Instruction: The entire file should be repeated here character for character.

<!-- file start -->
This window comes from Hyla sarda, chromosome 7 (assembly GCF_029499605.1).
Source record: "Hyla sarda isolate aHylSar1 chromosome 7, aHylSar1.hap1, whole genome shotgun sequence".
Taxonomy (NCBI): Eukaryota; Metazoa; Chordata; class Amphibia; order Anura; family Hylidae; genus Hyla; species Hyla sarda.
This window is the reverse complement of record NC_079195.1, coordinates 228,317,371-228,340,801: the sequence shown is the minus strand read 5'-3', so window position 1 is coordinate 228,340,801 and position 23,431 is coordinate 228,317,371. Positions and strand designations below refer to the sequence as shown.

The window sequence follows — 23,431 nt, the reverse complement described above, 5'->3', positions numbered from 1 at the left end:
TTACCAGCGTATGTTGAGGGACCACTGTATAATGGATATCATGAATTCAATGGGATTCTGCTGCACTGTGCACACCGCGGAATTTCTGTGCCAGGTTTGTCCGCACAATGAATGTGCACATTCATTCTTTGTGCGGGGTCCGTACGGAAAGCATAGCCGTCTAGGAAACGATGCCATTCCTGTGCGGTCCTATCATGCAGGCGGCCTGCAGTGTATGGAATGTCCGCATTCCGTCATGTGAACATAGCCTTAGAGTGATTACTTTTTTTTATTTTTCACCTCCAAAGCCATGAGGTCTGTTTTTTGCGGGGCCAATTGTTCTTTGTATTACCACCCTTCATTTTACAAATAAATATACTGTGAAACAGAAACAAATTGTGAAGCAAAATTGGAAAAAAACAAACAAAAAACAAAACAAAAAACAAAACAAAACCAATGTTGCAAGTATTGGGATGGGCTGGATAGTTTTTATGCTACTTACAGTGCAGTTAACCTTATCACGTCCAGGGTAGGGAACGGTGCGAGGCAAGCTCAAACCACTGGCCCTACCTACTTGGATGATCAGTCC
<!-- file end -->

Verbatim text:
This window comes from Hyla sarda, chromosome 7 (assembly GCF_029499605.1).
Source record: "Hyla sarda isolate aHylSar1 chromosome 7, aHylSar1.hap1, whole genome shotgun sequence".
Taxonomy (NCBI): Eukaryota; Metazoa; Chordata; class Amphibia; order Anura; family Hylidae; genus Hyla; species Hyla sarda.
This window is the reverse complement of record NC_079195.1, coordinates 228,317,371-228,340,801: the sequence shown is the minus strand read 5'-3', so window position 1 is coordinate 228,340,801 and position 23,431 is coordinate 228,317,371. Positions and strand designations below refer to the sequence as shown.

The window sequence follows — 23,431 nt, the reverse complement described above, 5'->3', positions numbered from 1 at the left end:
TTACCAGCGTATGTTGAGGGACCACTGTATAATGGATATCATGAATTCAATGGGATTCTGCTGCACTGTGCACACCGCGGAATTTCTGTGCCAGGTTTGTCCGCACAATGAATGTGCACATTCATTCTTTGTGCGGGGTCCGTACGGAAAGCATAGCCGTCTAGGAAACGATGCCATTCCTGTGCGGTCCTATCATGCAGGCGGCCTGCAGTGTATGGAATGTCCGCATTCCGTCATGTGAACATAGCCTTAGAGTGATTACTTTTTTTTATTTTTCACCTCCAAAGCCATGAGGTCTGTTTTTTGCGGGGCCAATTGTTCTTTGTATTACCACCCTTCATTTTACAAATAAATATACTGTGAAACAGAAACAAATTGTGAAGCAAAATTGGAAAAAAACAAACAAAAAACAAAACAAAAAACAAAACAAAACCAATGTTGCAAGTATTGGGATGGGCTGGATAGTTTTTATGCTACTTACAGTGCAGTTAACCTTATCACGTCCAGGGTAGGGAACGGTGCGAGGCAAGCTCAAACCACTGGCCCTACCTACTTGGATGATCAGTCC